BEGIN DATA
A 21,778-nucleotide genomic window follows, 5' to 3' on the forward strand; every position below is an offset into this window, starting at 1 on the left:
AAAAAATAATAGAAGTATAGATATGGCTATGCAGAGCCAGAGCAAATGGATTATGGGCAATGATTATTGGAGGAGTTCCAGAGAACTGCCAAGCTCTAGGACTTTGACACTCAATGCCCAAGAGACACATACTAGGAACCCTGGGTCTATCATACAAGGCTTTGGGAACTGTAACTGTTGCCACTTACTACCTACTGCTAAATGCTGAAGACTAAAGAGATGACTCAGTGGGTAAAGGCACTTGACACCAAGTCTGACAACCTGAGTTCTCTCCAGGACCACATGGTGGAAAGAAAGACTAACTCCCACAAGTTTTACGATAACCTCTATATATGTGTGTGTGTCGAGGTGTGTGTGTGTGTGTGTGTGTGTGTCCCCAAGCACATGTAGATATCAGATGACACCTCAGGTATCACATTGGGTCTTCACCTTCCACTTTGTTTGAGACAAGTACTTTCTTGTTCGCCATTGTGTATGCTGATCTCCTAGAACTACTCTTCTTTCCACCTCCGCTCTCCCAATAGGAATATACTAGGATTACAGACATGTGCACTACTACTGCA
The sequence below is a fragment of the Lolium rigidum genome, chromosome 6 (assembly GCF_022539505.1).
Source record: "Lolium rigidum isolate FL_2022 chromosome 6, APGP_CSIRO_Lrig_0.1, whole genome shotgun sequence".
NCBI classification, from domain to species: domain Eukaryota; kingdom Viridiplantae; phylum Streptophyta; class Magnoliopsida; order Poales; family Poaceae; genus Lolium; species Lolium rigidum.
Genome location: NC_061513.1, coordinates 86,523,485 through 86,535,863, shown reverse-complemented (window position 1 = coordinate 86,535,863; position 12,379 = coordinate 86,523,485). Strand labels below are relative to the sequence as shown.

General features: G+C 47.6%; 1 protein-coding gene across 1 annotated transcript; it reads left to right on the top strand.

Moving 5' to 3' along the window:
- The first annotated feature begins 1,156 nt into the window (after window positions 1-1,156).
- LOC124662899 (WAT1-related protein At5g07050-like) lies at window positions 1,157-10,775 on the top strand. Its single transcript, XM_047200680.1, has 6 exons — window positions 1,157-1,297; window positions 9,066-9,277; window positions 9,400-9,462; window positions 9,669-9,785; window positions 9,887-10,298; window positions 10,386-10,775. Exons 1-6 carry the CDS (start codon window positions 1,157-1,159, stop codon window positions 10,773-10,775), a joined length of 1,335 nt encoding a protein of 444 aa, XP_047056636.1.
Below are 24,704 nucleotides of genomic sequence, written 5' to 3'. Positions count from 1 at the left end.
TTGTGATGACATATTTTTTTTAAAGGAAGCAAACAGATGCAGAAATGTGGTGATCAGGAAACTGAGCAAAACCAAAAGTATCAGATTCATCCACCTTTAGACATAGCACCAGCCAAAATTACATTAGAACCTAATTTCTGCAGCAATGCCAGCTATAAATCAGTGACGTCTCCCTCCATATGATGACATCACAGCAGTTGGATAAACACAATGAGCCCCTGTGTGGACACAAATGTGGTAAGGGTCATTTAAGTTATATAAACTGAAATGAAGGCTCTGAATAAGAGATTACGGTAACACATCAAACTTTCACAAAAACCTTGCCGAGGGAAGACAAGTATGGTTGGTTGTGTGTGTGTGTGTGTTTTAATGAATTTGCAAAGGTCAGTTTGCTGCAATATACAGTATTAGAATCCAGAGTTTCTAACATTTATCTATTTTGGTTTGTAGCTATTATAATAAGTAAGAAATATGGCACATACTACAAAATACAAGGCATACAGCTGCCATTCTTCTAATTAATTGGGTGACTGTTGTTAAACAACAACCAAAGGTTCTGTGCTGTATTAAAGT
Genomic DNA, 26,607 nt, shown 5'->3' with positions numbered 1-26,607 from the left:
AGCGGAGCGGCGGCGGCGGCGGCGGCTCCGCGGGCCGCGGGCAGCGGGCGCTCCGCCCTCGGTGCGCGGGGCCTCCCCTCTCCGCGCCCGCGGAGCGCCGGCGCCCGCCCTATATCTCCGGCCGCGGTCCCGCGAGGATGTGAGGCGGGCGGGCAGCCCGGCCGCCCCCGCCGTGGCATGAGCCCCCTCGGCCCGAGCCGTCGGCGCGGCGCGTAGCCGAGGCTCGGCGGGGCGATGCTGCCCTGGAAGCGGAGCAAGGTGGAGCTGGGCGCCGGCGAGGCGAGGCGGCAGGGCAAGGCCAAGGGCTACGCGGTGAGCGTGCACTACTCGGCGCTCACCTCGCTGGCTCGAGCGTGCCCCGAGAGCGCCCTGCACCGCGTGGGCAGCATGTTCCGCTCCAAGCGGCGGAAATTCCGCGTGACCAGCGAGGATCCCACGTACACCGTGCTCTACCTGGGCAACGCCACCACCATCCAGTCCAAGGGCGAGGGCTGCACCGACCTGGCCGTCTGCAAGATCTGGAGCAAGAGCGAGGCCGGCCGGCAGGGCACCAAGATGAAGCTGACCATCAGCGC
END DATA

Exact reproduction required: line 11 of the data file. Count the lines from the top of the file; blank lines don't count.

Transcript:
Below are 24,704 nucleotides of genomic sequence, written 5' to 3'. Positions count from 1 at the left end.